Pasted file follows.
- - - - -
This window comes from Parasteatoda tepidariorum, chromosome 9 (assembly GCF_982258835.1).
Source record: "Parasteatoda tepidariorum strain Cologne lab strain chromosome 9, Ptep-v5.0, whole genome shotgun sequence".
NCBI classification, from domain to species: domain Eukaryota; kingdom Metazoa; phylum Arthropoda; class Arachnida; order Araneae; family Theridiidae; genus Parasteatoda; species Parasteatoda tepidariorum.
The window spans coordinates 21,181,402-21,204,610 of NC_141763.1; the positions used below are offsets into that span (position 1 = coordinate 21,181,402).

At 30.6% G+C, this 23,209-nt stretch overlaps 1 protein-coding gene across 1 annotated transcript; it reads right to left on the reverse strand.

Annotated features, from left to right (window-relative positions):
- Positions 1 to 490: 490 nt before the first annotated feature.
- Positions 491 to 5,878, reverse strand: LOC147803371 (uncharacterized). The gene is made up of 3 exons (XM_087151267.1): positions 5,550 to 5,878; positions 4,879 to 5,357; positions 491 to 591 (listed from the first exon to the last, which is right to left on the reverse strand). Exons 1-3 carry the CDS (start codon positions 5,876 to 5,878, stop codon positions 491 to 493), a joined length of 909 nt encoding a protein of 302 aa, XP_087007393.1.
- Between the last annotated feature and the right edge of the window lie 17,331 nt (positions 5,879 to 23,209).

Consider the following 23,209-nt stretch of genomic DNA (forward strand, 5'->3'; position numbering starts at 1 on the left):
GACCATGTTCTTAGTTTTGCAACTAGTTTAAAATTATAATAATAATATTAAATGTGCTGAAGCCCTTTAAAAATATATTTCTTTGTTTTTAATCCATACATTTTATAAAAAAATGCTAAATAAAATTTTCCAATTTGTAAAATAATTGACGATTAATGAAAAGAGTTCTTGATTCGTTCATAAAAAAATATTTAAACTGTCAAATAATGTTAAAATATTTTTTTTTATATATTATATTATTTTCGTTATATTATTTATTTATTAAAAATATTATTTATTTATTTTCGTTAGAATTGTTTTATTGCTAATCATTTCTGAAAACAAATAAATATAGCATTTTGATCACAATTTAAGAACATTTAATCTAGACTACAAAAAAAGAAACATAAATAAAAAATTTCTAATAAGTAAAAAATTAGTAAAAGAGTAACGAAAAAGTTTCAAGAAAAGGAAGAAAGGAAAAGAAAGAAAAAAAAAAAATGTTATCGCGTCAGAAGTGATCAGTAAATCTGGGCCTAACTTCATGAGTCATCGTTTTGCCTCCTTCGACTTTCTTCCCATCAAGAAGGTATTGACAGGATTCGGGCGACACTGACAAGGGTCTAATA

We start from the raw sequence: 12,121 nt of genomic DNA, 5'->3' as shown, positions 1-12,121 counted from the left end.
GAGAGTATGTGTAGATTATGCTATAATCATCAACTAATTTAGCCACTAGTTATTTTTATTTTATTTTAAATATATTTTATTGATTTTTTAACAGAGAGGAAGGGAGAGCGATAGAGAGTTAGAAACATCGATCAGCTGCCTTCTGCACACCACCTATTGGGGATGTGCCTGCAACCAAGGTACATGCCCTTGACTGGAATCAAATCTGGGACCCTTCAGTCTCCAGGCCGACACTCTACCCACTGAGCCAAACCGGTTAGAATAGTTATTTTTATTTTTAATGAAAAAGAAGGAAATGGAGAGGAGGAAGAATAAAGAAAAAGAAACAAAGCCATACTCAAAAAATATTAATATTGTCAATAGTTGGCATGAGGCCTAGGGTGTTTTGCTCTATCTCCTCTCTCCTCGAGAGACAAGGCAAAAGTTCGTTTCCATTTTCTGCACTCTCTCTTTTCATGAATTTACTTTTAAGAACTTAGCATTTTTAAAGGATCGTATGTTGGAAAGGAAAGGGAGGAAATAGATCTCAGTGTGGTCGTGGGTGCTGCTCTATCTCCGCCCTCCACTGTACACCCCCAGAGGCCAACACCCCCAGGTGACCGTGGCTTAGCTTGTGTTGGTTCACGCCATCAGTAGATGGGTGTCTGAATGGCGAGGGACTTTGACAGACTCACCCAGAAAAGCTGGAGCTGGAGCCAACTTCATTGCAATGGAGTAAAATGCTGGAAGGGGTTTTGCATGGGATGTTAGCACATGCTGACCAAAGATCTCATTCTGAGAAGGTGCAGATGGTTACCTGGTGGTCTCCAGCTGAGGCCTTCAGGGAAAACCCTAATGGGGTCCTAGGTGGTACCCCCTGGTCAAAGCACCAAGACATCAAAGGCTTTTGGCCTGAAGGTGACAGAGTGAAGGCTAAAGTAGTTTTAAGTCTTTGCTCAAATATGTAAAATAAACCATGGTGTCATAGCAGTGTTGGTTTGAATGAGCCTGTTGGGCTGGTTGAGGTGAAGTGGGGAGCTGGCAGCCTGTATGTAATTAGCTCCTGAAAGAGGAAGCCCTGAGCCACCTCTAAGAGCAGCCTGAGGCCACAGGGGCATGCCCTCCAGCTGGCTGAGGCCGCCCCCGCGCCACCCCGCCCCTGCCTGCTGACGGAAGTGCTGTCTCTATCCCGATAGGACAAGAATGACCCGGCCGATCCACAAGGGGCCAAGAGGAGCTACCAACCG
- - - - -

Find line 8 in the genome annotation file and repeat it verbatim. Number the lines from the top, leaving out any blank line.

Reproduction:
- Positions 491 to 5,878, reverse strand: LOC147803371 (uncharacterized). The gene is made up of 3 exons (XM_087151267.1): positions 5,550 to 5,878; positions 4,879 to 5,357; positions 491 to 591 (listed from the first exon to the last, which is right to left on the reverse strand). Exons 1-3 carry the CDS (start codon positions 5,876 to 5,878, stop codon positions 491 to 493), a joined length of 909 nt encoding a protein of 302 aa, XP_087007393.1.